Disclaimer: I do not claim credit for the code examples and much of the contents here, these are mostly extracts from the book by Chris Smith, Programming F#: A comprehensive guide for writing simple code to solve complex problems. In fact, if you’re thinking of learning F# and like what you read here, you should buy the book yourself, it’s easy to read and the author has gone go great lengths to keep things simple and included a lot of code examples for you to try out yourself.
F# is statically typed, meaning that type checking is done at compile time.
F# supports the full set of primitive .Net types which are built into the F# language and separate from user-defined types.
Here’s a table of all the numeric types (both integer and floating-point) with their suffixes:
F# also allows you to specify values in hexadecimal (base 16), octal (base 8 ) or binary (base 2) using prefix 0x, 0o, or 0b:
There are no implicit type conversion in F#, which eliminates subtle bugs introduced by implicit type conversion as can be found in other languages.
You can use standard arithmetic operators on numeric primitives, like other CLR-based languages, integer division rounds down to the next lowest number discarding the remainder. Here’s a table of all supported operators:
A very important to note here is that by default, these arithmetic operators do not check for overflow! If a number becomes too big for its type it’ll overflow to be negative, and vice versa:
F# also features all the standard math functions, here’s a table of the common math functions:
If you are dealing with data larger than 2^64, F# has the BigInt type for representing arbitrarily large integers. While the BigInt type is simply an alias for the System.Numerics.BigInteger type, it’s worth noting that neither C# nor VB.Net has syntax to support arbitrarily large integers.
BigInt uses the I suffix for literals, see example below:
You should remember that although BigInt is heavily optimized, it is still much slower than using the primitive integer types.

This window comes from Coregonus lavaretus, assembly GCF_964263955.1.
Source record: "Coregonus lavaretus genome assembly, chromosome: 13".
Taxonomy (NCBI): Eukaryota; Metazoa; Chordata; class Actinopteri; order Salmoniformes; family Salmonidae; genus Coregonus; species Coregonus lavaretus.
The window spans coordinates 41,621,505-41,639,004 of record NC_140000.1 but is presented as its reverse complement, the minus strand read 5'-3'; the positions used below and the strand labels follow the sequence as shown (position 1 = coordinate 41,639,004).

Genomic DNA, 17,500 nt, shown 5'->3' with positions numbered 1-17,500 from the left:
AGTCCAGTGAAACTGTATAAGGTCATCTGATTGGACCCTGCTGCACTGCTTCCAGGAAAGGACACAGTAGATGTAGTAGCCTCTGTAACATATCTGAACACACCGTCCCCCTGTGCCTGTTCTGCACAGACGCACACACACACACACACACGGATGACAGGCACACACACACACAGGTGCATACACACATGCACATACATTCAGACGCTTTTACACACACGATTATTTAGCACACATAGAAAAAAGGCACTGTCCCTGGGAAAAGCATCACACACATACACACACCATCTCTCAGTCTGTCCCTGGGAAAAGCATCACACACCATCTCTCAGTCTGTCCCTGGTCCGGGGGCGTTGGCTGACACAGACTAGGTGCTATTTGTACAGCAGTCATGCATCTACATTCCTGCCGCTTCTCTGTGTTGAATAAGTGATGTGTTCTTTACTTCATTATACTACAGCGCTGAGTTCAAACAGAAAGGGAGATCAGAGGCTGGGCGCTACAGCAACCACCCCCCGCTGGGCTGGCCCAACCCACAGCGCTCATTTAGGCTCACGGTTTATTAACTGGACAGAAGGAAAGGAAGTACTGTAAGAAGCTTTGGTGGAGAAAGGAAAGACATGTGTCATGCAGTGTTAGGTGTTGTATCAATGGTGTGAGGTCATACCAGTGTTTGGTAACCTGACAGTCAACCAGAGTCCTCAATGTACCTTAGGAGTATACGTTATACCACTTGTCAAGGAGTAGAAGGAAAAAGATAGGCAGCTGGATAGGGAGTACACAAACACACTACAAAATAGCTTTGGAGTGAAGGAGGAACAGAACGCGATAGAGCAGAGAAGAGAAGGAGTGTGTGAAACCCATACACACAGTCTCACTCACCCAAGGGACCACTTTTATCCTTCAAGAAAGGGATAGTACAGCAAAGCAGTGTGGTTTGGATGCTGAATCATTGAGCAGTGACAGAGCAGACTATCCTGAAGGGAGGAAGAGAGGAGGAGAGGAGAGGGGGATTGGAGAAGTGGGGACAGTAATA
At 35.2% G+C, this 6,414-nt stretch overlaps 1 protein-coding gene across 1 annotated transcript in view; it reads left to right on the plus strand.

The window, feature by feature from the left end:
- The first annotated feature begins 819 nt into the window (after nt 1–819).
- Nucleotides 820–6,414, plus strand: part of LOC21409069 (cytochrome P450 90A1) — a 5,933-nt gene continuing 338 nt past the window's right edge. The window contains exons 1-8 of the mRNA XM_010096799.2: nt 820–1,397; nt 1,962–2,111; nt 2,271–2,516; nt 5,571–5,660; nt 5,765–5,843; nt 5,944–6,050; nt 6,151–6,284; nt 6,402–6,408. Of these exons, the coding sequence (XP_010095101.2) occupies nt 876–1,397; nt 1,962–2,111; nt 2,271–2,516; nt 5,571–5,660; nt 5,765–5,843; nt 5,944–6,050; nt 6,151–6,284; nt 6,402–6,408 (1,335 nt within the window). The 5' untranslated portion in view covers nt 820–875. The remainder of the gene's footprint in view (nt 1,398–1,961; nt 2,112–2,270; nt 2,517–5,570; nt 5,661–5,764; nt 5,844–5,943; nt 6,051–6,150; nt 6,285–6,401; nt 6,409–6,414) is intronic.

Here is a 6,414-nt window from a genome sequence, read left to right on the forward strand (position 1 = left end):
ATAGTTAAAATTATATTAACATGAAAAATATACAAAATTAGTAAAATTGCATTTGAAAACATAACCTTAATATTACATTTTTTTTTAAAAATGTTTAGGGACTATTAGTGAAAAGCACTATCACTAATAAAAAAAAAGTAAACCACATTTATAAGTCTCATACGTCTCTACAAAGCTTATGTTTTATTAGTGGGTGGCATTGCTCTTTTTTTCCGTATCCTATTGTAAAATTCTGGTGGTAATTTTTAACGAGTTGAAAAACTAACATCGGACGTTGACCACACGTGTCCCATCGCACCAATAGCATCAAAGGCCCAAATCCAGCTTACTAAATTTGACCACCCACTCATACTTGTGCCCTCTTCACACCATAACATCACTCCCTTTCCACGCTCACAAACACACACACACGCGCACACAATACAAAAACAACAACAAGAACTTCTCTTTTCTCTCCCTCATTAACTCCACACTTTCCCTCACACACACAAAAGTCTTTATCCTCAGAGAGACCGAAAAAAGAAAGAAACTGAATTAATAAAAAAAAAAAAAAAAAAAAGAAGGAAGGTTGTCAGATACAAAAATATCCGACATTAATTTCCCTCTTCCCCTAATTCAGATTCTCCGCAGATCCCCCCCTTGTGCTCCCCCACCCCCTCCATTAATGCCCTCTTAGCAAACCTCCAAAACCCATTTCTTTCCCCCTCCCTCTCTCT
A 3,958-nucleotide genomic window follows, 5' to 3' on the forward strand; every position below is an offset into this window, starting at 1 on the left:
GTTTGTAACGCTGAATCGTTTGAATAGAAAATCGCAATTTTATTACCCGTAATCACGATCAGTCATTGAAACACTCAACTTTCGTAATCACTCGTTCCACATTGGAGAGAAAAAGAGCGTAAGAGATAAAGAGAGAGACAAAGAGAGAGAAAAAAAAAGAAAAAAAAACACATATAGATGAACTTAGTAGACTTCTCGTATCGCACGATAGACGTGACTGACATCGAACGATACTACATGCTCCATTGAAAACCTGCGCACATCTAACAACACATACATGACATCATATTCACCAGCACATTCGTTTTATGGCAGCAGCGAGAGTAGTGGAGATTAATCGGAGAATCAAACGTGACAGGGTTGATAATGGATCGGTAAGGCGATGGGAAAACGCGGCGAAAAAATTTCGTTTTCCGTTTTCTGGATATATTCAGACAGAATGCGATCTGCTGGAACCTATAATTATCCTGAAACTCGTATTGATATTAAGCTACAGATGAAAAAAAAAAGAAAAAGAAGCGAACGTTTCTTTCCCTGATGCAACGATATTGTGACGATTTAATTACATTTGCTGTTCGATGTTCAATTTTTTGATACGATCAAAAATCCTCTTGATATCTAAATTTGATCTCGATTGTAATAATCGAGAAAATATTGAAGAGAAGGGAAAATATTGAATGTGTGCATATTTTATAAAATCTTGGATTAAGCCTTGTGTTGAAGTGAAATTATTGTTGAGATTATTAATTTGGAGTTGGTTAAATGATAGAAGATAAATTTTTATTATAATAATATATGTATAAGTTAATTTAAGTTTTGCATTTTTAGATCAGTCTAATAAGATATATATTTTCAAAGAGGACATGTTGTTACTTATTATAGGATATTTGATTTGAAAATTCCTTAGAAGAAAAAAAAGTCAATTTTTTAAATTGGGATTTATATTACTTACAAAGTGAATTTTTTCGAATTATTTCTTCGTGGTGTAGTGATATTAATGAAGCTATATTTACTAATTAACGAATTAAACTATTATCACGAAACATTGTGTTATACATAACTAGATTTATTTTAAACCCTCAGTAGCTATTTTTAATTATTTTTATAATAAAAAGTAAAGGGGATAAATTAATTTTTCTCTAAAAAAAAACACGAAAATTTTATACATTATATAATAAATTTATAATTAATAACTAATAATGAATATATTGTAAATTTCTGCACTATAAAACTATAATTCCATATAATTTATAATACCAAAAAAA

Primitive integer types support bitwise operators for manipulating values at a binary level:
The .Net platform is based on Unicode, so characters are represented using 2-byte UTF-16 characters. To define a character value, you can put any Unicode character in single quotes, for example:
Like C#, to represent special control characters you need to use an escape sequence from the table below:
You can get the byte value of a character literal by adding a B suffix:
String literals are defined by enclosing a series of characters in double quotes which can span multiple lines. To access a character from within a string, use the indexer syntax, .[ ], and pass in a zero-based character index. For example:
If you want to specify a long string, you can break it up across multiple lines using a single backslash, \, for example:
Like in C#, you can define a verbatim string using the @ symbol, which ignores any escape sequence characters:
F# has the bool type (System.Boolean) as well as standard Boolean operators listed below:
F# uses short-circuit evaluation when evaluating Boolean expressions, meaning that if a result can be determined after evaluating the first of the two expressions, the second value won’t be evaluated. For example:
true || f() – will evaluate to true without executing function f.
false && g() – will evaluate to false without executing function g.
Comparison and Equality
You can compare numeric values using standard operators listed below:
All these operators evaluate to a Boolean value except the compare function which returns -1, 0, or 1 depending on whether the first parameter is less than, equal to, or greater than the second.
You should have noticed that these operators are similar to those found in SQL Server and F# doesn’t distinguish assignment from equality (like C#, where = is assignment and == is equality comparison).
When it comes to equality, as in other CLR-based languages, it can mean different things – value equality or referential equality. For value types, equality means the values are identical. For reference types, equality is determined by overriding the System.Object method Equals.